The Nigeria Employers’ Consultative Association (NECA) has again voiced its concern at the persistent alienation of the manufacturing/real sector of the economy from accessing capital at reasonable cost due to increased government borrowing in the domestic market.
Mr. Timothy Olawale, the director-general of NECA, at the weekend, stated that the private sector continues to be crowded out of access to capital at reasonable cost due to the volume of government’s borrowing in the domestic market.
“The assumptions of the 2019 budget show that government might borrow to finance the deficit in the budget. This is against the background that the Debt Management Office had earlier reported that the Federal Government’s domestic debt profile rose to N15.814 trillion in September 2018, from N15.629 trillion in June 2018 (1.19% increase).
The director-general averred that, ‘’the 2019 budget has about N1.86 trillion deficit and predicated on revenues in the range of N7 trillion. Both scenarios are threatened by disappointing revenue (notwithstanding the upsurge in the price of crude), which naturally feeds into a wider deficit that will leave government with limited options than to borrow, thereby further shrinking available credit to the private sector.’’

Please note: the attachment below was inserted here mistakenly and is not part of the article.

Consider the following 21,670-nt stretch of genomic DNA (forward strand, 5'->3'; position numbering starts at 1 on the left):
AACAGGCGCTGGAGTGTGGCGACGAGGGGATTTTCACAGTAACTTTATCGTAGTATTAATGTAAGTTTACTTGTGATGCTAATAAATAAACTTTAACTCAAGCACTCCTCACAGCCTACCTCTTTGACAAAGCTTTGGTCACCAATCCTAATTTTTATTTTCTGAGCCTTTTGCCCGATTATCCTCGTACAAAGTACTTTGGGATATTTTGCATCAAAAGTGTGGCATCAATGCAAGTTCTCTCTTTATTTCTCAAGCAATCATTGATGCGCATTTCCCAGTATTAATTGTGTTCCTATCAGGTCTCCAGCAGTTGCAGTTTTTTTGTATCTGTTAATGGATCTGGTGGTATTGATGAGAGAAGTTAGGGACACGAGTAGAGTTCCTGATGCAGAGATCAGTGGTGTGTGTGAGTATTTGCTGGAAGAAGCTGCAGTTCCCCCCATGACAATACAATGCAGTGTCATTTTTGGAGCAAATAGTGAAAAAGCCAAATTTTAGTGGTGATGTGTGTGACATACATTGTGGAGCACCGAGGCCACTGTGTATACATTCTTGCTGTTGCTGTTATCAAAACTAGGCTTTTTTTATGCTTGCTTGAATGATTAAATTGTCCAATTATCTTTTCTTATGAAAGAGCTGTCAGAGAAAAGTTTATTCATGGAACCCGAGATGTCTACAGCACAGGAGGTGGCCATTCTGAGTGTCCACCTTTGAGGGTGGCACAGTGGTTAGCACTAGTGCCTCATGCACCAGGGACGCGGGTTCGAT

While acknowledging government’s effort in spite of the nation’s challenges, he said, “We recognise the multifaceted challenges facing government and commend its effort at meeting the yearning of the organised private sector. However, there is the urgent need for deliberate and not accidental policies aimed at channelling cheap credit to businesses, creating a favorable environment for enterprises to thrive and reduction of regulatory predatory tendencies. This will enable the private sector to create jobs and wealth for the teeming youths and provide opportunities for government to generate income.”
He stated that there was a correlation between the level of domestic credit available to the private sector (percentage of GDP), rate of job creation and inclusive growth. Data from the World Bank (2017) shows that Ghana (17.3%), Cote d’Ivoire (23.9%), Benin (20.4%), Togo (35.1%) and Kenya (30.0%), among other African countries, have a higher percentage of domestic credit available to private sector.
Olawale said the gradual reduction in unemployment rate and increase in job creation in these countries justifies the imperative of giving the private sector due attention.
He stated further, that “We must accept our limitation as an oil-dependent nation (rather than an oil-rich nation) that has refused to understand the unsustainability of our dependence on oil. Now is the time to give deliberate attention to the engine of development, the private sector, and support it to fulfill its task of wealth creation.’’